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EPA Eyes Tighter Ozone Air Standard

by Glenn Hess
February 10, 2014 | A version of this story appeared in Volume 92, Issue 6

Credit: Shutterstock
Los Angeles
A photo of smog over Los Angeles.
Credit: Shutterstock
Los Angeles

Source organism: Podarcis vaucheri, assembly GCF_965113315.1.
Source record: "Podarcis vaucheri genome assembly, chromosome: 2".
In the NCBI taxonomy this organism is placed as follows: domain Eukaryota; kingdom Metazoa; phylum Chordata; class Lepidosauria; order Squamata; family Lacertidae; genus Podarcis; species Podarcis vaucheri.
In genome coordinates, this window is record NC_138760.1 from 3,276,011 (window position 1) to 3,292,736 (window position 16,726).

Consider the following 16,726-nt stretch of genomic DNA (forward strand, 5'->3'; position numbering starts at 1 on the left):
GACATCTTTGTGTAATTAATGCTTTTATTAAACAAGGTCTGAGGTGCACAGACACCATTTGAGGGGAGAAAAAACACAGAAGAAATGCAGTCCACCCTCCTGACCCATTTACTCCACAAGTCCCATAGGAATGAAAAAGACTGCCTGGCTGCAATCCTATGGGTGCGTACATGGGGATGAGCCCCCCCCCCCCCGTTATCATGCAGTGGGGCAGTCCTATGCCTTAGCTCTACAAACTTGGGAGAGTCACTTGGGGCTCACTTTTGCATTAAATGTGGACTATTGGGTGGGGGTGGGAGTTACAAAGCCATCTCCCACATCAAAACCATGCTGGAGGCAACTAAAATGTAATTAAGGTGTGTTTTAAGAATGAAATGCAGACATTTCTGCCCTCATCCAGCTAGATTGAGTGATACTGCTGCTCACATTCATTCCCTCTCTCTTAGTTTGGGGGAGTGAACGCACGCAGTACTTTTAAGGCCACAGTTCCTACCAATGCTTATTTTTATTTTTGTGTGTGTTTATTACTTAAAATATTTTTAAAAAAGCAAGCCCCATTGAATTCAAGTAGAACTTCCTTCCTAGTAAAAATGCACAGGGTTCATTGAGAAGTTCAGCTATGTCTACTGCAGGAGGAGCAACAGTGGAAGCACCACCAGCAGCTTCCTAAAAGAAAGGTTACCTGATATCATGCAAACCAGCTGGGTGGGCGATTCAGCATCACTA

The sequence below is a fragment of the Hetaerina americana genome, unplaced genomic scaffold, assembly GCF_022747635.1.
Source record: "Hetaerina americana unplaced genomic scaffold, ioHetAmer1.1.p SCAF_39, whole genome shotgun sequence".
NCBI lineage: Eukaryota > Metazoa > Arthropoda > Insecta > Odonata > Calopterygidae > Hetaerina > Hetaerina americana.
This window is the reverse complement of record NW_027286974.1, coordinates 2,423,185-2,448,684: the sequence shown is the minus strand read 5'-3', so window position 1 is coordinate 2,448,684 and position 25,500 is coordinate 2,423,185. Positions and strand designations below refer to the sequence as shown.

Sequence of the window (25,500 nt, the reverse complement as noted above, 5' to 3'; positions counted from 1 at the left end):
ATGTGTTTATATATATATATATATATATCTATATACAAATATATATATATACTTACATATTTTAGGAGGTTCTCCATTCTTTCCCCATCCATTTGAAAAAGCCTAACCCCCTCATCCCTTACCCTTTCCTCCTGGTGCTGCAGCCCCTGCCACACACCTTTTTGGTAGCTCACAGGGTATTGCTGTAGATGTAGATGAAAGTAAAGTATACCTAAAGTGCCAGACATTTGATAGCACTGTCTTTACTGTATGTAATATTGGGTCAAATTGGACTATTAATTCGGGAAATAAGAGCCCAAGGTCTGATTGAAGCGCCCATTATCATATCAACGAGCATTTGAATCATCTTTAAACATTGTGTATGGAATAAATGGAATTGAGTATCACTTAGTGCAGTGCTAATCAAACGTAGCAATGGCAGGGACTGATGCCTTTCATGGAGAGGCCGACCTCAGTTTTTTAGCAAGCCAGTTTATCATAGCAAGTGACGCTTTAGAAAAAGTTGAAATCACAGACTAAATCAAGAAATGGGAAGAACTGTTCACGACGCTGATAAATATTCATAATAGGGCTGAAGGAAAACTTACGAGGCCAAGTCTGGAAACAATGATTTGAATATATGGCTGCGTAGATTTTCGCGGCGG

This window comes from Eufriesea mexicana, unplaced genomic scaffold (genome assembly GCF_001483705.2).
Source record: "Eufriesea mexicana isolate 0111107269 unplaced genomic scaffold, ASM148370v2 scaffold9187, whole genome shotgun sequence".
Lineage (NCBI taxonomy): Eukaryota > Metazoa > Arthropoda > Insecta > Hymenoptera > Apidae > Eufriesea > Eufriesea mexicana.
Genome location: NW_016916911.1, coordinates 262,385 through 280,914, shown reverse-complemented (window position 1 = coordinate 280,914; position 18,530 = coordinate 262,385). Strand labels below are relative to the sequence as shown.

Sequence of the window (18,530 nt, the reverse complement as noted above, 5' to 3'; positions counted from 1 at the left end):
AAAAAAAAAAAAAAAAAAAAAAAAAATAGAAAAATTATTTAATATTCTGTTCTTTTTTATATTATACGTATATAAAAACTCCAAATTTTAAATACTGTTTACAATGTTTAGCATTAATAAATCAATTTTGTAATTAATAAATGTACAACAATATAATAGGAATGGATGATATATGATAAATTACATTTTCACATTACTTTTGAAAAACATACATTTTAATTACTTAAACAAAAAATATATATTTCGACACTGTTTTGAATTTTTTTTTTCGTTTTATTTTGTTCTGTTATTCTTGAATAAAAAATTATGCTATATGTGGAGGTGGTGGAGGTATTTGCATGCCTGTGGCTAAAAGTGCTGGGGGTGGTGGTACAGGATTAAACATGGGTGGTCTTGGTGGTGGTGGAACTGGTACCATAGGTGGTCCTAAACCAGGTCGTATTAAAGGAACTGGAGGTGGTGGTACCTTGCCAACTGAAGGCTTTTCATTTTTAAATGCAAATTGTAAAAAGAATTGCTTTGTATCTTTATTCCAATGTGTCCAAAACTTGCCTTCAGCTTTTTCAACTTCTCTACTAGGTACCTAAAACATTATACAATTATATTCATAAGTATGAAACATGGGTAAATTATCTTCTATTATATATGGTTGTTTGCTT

On the basis of available scientific evidence, EPA should consider lowering its ozone standard to between 60 and 70 ppb, the agency’s staff concludes in a draft policy assessment. Tightening the national ambient air quality standard from the current 75 ppb “could provide an appropriate degree of public health protection,” the document says. Ozone, a major component of smog, is linked to a host of health problems, including asthma and respiratory ailments and diseases. A lower limit on ozone would likely lead to more stringent emissions controls on industrial facilities, vehicles, and other sources of nitrogen oxides and volatile organic compounds, which contribute to ozone formation. The Clean Air Act requires EPA to examine and consider revising air quality standards every five years. The agency last revised the ozone standard in 2008 but missed the five-year deadline for review in 2013. EPA’s Clean Air Scientific Advisory Committee is scheduled to discuss the draft assessment in late March. After that meeting, the agency is expected to issue a proposal, but the Obama Administration has not laid out a timeline.


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